There’s always going to be something compelling about a crew pulling off an elaborate theft onscreen. Heist movies have suspense, stakes, and conflict baked into the structure. It’s why the format has survived and thrived well into the 21st century. (This weekend, in fact, sees the release of King of Thieves).
But it wasn’t easy: Over the last two decades, studio output evolved, homogenized, and pushed mid-market adult fare like crime and romance toward extinction. Yet the heist movie lasted for a variety of reasons, not least of all the fact that the template itself is alluring. In the movies, the characters pulling off these daring acts of grand theft aren’t just gimme-your-wallet punks, but something more elevated. They have a clear goal, often one with a higher significance. They’re problem solvers, usually smarter than the audiences they’re daring to keep up. In short, characters in a heist movie are figures audiences can admire on the screen.
And perhaps the biggest reason the heist film has continued to endure to this day has to do with a 2001 film called Ocean’s Eleven, which represented everything that’s good about the form.
Written by Ted Griffin and directed by Steven Soderbergh, the Ocean’s Eleven remake was cool, fun, energetic, and had more stars than could reasonably fit on a poster. And in December of 2001, it was a massive hit, making $450 million worldwide and cracking the top ten domestic earners for the year, just ahead of Jurassic Park III. The ripple effect caused by the movie’s success is undeniable; it went on to include much more than the two direct sequels and 2018’s all-female side-quel, Ocean’s Eight. In the eyes of the studios, Ocean’s Eleven became the template for what a marketable and bankable heist movie should look like in the 21st century. But in the nearly 17 years since, that model has barely been updated.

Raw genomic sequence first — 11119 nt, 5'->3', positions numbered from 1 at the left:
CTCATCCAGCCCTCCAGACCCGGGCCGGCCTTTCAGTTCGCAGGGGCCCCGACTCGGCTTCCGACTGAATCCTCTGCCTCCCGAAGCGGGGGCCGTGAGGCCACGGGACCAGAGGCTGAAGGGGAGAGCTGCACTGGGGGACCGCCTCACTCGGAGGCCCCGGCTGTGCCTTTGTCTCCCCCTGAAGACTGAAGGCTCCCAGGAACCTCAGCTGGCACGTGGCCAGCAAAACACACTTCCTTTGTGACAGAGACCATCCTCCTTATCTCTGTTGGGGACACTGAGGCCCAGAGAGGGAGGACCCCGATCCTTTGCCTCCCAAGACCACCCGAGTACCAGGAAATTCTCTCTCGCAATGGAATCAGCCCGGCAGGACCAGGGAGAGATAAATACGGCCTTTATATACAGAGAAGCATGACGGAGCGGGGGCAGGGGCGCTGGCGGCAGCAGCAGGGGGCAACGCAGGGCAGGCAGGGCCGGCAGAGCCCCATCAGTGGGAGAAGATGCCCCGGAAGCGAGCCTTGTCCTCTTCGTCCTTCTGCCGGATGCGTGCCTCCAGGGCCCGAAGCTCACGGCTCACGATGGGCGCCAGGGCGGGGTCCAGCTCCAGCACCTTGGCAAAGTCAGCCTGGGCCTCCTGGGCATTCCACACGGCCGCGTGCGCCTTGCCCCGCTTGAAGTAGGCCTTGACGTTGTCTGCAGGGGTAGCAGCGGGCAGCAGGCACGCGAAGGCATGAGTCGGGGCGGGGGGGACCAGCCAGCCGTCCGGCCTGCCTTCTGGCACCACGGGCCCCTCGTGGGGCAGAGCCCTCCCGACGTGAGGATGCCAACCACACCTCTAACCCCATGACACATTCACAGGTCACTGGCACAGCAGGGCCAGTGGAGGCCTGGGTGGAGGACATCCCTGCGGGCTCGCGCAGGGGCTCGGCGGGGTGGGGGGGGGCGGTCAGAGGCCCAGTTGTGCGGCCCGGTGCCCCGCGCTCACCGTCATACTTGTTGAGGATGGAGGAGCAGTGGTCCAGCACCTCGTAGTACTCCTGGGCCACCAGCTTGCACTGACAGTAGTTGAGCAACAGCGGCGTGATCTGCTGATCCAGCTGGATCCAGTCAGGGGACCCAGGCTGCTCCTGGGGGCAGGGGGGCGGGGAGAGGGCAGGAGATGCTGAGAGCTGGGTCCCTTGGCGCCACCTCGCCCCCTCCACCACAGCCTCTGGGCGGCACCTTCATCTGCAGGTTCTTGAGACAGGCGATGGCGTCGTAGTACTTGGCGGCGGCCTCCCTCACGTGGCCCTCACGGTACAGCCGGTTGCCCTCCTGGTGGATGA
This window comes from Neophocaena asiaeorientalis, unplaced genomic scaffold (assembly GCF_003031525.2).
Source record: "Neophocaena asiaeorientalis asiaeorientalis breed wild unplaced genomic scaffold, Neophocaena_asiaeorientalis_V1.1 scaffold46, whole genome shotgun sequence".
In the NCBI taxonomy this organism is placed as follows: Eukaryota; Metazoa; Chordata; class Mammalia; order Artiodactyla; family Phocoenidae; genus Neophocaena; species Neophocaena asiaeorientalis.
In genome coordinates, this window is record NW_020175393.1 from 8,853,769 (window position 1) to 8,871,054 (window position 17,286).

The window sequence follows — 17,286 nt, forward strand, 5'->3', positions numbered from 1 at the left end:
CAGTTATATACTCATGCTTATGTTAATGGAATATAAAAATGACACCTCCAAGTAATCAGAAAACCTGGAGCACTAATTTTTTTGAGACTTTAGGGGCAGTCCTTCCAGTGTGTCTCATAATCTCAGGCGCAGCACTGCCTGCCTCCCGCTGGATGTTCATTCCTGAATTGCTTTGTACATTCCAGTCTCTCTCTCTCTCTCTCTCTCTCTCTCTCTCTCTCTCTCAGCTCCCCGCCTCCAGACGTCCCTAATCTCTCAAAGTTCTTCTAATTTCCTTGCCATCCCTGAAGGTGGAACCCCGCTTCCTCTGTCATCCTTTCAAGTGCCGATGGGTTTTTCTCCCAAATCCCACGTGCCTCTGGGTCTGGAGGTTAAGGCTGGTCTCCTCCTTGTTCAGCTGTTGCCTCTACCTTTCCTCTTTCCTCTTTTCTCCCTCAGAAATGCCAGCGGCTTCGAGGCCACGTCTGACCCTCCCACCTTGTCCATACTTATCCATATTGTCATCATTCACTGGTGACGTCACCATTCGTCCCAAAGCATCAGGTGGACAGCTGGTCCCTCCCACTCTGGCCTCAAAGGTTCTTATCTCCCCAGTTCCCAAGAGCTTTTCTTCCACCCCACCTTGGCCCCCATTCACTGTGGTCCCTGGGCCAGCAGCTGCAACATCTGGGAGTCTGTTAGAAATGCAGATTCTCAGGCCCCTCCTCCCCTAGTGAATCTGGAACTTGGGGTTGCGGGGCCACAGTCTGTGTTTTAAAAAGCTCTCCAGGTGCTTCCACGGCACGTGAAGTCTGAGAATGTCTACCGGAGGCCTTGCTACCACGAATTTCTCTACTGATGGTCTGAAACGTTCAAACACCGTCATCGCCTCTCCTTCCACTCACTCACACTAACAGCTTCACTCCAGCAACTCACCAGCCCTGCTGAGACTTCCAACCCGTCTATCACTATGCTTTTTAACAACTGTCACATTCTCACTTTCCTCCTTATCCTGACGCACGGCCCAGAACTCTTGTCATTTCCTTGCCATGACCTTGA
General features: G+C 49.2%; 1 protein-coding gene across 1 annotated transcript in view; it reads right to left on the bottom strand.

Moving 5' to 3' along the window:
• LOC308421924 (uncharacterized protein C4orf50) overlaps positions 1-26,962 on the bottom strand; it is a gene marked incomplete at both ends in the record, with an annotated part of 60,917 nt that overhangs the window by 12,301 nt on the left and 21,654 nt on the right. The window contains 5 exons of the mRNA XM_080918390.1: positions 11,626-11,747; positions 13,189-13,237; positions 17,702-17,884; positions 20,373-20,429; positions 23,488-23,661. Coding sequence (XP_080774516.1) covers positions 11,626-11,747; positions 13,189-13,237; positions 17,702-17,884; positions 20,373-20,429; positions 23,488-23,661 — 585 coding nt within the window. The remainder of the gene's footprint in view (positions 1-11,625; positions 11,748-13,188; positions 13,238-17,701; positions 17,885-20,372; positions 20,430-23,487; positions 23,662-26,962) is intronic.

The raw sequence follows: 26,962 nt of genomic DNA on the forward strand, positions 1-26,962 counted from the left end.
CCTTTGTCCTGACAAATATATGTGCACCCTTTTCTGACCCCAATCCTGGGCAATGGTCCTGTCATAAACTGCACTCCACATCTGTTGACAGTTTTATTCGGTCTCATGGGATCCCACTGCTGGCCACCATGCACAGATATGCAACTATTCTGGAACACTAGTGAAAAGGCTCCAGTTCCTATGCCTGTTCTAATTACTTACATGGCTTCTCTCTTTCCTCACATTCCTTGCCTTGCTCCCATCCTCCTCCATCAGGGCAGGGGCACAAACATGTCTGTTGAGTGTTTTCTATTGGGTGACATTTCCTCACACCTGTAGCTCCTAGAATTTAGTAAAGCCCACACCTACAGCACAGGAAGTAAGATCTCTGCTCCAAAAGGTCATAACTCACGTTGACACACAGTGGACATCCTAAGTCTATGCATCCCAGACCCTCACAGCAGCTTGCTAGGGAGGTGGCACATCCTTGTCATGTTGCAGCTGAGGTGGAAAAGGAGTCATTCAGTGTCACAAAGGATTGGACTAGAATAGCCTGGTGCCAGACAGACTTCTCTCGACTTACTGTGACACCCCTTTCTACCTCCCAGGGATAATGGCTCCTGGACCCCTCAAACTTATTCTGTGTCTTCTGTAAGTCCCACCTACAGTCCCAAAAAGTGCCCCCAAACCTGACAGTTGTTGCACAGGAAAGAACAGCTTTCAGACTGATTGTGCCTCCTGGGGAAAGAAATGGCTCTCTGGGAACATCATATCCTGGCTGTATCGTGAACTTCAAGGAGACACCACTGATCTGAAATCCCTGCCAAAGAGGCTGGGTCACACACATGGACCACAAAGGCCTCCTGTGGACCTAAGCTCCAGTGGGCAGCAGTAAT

To understand what made Ocean’s so special at the time, it’s worth examining the state of the genre at the time of its release. With the crime-movie boom of the early ’90s, brought on largely by the rise of Tarantino and the one-two punch of Goodfellas and Casino from Scorsese, crooks and thieves were in vogue. Out of that came a string of pulpy, populist masterpieces, like L.A. Confidential, Fargo, and Michael Mann’s heist opera, Heat. The worldviews were bleak and violent, but an adherence to gritty realism allowed the stories to become about something more than cops and robbers.
By the turn of the century, however, the cinematic crime wave was slowing down, and heist movies went with it. Movies like Donnie Brasco, The Big Hit, and the Stallone-starring Get Carter remake came and went without much notice. Most tellingly, Tarantino’s 1997 effort, the underrated Jackie Brown, did less than half the business of Pulp Fiction in the States. As for the heist, the news wasn’t much better; a David Mamet movie that was called Heist couldn’t break even at the box office. Things didn’t look great.
Then Danny Ocean got out of prison.
Soderbergh’s Ocean’s recaptured some of the Leonard verve from his previous Out of Sight and the same reverence for New Hollywood cool of the late ’60s and early ’70s, but it felt entirely fresh in 2001. The daring plan to rob three casinos at once is certainly dangerous, but Danny Ocean (Clooney) never really sweats it. His eyes are on recapturing the heart of his wife, played by Julia Roberts. More than anything Ocean’s Eleven is a joy. These characters are likable and like each other. They seem to have fun doing their job. The same could be said for the actors onscreen.
And the studios paid attention. Eleven’s success coincided with a sea change in studio filmmaking. It hit theaters on December 7, 2001, less than a month after the first Harry Potter film and 12 days before Lord of the Rings: The Fellowship of the Ring. X-Men, the year before, and Spider-Man, the year after, form the foundation of what would become a full-on superhero wave by the end of the decade. The kinds of movies being put out by these major corporations were becoming less varied, and adult-focused fare, like crime films and rom-coms, was about to become more scarce.
But Ocean’s defied the calculations of studios that were starting to value intellectual property and brand awareness above all. Sure, there was the original Rat Pack film, but Ocean’s wasn’t a smash because of people’s fond memories of Frank, Dean, and Sammy. It was that alchemical mix of genuine stars, confident filmmaking, and the ability to dazzle.